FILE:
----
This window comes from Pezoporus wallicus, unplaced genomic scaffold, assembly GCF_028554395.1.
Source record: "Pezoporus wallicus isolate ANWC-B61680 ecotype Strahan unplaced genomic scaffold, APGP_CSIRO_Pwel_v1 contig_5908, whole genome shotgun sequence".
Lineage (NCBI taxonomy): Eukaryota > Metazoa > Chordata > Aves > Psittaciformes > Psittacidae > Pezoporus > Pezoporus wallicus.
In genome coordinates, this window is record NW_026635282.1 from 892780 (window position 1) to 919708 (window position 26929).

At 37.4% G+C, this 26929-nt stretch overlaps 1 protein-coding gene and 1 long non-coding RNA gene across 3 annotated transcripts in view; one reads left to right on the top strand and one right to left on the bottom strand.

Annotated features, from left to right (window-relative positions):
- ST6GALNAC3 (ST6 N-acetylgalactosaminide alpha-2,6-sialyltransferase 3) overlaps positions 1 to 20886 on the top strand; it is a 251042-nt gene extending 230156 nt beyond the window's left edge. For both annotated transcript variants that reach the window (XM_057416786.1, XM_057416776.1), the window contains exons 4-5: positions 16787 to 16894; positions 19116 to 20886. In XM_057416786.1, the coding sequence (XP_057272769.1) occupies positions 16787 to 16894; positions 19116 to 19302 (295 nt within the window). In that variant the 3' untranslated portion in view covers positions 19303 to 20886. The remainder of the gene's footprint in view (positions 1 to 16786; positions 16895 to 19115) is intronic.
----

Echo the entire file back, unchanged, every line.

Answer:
This window comes from Pezoporus wallicus, unplaced genomic scaffold, assembly GCF_028554395.1.
Source record: "Pezoporus wallicus isolate ANWC-B61680 ecotype Strahan unplaced genomic scaffold, APGP_CSIRO_Pwel_v1 contig_5908, whole genome shotgun sequence".
Lineage (NCBI taxonomy): Eukaryota > Metazoa > Chordata > Aves > Psittaciformes > Psittacidae > Pezoporus > Pezoporus wallicus.
In genome coordinates, this window is record NW_026635282.1 from 892780 (window position 1) to 919708 (window position 26929).

At 37.4% G+C, this 26929-nt stretch overlaps 1 protein-coding gene and 1 long non-coding RNA gene across 3 annotated transcripts in view; one reads left to right on the top strand and one right to left on the bottom strand.

Annotated features, from left to right (window-relative positions):
- ST6GALNAC3 (ST6 N-acetylgalactosaminide alpha-2,6-sialyltransferase 3) overlaps positions 1 to 20886 on the top strand; it is a 251042-nt gene extending 230156 nt beyond the window's left edge. For both annotated transcript variants that reach the window (XM_057416786.1, XM_057416776.1), the window contains exons 4-5: positions 16787 to 16894; positions 19116 to 20886. In XM_057416786.1, the coding sequence (XP_057272769.1) occupies positions 16787 to 16894; positions 19116 to 19302 (295 nt within the window). In that variant the 3' untranslated portion in view covers positions 19303 to 20886. The remainder of the gene's footprint in view (positions 1 to 16786; positions 16895 to 19115) is intronic.